The 26-mile, $106 million route that would be the state’s first commuter rail line, is 80% federally funded. State rail officials had hoped to start service in 2008, with a projected ridership of 3,000 a day.

[ Ed note- See an additional entry on this subject in the Editorials section of this newsletter. ]


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CT legislature inks innovative transportation
bill stressing rail, transit improvements

By DF Staff

HARTFORD, CT---While Georgia’s legislature, or at least one of its senior members, was sticking a shiv in its own long-awaited commuter rail system, Connecticut’s General Assembly took a big step towards the 21st century with passage of an omnibus $2.3 billion transportation bill backing rail travel throughout the state. Senate passage is expected.

House Bill 5844, authored by House Speaker Jim Amann and State Senate President Don Williams, directs the Commissioner of the State Department of Transportation to start or plan a number of rail projects, including restoring commuter rail service on the New Haven-Hartford-Springfield line with shuttle bus service between the rail line and Bradley International Airport; rehabilitating rail passenger coaches for use on Shore Line East, the New Haven-Hartford-Springfield line and several branch lines; developing a new commuter rail station between New Haven and Milford, and paying for the cost of capital improvements on the branch lines and of parking and rail station improvements on the New Haven Line, Shore Line East and branch lines.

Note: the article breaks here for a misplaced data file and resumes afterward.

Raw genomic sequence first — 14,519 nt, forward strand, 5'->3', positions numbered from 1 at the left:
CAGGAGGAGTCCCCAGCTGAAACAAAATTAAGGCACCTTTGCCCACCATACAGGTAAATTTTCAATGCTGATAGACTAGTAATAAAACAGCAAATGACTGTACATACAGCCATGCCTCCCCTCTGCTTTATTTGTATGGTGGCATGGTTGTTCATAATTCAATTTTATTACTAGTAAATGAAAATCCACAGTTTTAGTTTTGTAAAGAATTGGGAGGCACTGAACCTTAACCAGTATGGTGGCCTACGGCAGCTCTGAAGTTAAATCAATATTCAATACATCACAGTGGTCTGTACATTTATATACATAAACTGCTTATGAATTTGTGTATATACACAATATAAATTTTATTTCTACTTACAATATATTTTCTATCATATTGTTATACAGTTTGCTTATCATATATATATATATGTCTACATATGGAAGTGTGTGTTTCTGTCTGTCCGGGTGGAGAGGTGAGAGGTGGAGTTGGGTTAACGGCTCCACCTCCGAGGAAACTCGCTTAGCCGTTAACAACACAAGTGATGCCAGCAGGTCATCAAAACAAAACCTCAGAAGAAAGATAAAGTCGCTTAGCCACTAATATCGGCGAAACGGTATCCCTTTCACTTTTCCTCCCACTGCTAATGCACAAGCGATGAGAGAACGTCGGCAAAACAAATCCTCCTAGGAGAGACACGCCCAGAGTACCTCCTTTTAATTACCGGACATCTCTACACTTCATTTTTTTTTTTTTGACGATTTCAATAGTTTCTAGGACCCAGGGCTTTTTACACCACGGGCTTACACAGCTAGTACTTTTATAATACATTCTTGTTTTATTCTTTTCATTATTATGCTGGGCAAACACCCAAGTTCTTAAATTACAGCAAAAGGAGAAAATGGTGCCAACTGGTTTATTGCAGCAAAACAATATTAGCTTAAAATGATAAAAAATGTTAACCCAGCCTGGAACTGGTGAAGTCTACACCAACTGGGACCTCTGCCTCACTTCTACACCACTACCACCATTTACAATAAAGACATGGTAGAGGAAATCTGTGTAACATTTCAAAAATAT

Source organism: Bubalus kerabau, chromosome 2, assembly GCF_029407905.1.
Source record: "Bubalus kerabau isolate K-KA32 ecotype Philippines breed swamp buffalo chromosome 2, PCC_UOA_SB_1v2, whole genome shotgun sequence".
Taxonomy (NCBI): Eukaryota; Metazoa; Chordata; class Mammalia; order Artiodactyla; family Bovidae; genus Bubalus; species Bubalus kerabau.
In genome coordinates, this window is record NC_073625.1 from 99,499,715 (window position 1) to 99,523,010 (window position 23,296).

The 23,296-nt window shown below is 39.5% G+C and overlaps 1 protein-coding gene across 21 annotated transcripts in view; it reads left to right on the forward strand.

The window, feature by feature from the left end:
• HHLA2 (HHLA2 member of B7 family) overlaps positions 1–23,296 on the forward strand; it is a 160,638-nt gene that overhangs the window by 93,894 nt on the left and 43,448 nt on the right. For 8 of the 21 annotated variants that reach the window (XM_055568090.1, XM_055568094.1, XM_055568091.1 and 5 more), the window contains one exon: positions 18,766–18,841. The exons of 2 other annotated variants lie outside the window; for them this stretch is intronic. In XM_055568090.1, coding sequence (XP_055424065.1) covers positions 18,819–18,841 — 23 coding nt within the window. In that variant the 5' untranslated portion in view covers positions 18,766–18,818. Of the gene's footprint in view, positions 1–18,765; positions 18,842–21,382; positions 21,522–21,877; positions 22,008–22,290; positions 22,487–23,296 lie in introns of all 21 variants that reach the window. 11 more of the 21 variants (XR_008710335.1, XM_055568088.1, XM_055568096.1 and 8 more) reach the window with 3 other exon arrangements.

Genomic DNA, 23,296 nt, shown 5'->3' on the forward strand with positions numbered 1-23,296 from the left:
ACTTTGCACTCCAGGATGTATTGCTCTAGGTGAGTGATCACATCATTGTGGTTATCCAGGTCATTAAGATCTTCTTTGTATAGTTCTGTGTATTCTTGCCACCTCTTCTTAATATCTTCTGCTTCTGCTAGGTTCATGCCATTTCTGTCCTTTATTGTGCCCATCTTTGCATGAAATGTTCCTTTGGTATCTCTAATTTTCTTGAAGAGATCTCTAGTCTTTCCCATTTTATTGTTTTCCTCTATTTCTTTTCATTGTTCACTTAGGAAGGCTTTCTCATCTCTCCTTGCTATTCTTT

ConnDOT is also ordered to study the transportation and mobility needs of residents and businesses in eastern Connecticut, including, but not limited to: (1) transportation between residential and employment centers; (2) improved rail freight service; and (3) opportunities for improved public transportation services and facilities, including the feasibility of creating a commuter rail line from New London to Worcester, as well as developing an assessment and plan for the implementation of commuter rail service on that line (New London and Worcester).

State Sen. President Don Williams has long been an advocate of improved rail service in Eastern Connecticut. A 1999 ConnDOT study of the area showed weak demand for service, but it excluded the largest trip generator on the system, the city of Worcester, simply because it was not located in Connecticut. ConnDOT has been ordered to correct that omission, which produced a false report.

At a 2004 conference of the National Corridors Initiative, Connecticut Senate President Williams, along with Worcester Mayor Tim Murray, called for re-opening of the line, which could serve not only the cities of New London, Norwich, Putnam and Worcester, but two of the largest casinos in the world, Foxwoods (in Ledyard, near Norwich) and Mohegan Sun (just outside of Norwich in Uncasville).

Other rail projects in the bill include improved rail service on Shore Line East, including, but not limited to, increased frequency of service, reverse commute service and weekend service, improved stations, and better parking. ConnDOT is ordered to move swiftly: “The commissioner shall report his findings and recommendations to the General Assembly not later than January 1, 2007.”

The bill also orders ConnDOT to fund the local share of a new Southeastern area transit service to meet trains at train stations and serve tourist venues and work places, and complete the Norwich Intermodal Transit Hub Roadway.